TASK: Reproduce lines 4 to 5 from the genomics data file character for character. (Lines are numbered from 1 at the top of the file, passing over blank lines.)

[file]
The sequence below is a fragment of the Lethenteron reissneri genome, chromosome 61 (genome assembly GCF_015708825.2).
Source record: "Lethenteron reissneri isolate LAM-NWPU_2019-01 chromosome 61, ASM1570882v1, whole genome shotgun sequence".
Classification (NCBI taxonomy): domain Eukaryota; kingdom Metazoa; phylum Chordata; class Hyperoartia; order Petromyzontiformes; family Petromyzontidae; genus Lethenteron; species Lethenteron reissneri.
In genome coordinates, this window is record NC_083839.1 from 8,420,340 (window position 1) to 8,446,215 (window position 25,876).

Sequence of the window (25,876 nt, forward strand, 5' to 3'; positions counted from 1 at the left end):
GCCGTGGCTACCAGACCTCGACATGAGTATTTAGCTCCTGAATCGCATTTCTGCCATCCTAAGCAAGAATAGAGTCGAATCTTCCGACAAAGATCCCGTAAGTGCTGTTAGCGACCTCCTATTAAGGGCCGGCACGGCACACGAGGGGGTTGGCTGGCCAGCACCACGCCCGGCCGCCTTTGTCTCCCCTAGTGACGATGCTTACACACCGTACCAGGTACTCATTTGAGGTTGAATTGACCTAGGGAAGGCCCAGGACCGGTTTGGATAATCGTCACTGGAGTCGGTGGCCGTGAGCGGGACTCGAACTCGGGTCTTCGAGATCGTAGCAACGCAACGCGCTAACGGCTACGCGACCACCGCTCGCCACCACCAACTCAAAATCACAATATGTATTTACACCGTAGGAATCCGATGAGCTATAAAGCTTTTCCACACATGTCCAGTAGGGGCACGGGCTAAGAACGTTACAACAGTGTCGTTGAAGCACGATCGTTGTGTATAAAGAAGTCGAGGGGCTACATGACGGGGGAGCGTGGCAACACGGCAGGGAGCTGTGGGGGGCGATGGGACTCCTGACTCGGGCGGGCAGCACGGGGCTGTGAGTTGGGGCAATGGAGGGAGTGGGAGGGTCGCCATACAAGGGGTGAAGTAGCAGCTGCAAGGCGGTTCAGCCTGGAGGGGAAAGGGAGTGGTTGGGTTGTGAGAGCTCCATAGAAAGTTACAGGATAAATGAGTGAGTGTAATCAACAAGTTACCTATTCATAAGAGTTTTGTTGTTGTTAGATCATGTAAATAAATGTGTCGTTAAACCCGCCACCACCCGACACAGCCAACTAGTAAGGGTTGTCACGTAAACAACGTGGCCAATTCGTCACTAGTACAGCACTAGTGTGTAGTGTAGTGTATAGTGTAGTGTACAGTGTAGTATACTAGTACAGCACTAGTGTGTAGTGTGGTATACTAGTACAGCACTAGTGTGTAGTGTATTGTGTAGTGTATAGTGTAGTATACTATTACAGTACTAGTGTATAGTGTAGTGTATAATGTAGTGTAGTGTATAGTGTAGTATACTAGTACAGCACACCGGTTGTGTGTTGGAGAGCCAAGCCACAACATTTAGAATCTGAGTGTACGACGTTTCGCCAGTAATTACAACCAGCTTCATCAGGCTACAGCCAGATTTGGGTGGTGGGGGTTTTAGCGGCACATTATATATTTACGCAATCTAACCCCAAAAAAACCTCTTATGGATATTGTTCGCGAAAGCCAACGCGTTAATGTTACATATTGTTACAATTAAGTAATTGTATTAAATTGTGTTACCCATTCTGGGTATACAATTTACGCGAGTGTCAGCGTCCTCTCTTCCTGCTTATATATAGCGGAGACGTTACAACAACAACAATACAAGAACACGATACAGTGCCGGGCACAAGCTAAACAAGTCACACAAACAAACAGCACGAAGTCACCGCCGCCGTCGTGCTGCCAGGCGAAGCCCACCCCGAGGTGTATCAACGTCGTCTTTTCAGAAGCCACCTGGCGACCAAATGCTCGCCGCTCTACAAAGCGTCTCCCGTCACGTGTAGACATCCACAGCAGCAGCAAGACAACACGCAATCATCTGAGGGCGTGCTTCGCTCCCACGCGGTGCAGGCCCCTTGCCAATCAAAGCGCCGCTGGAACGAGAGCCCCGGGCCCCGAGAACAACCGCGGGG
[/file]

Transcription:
In genome coordinates, this window is record NC_083839.1 from 8,420,340 (window position 1) to 8,446,215 (window position 25,876).

Sequence of the window (25,876 nt, forward strand, 5' to 3'; positions counted from 1 at the left end):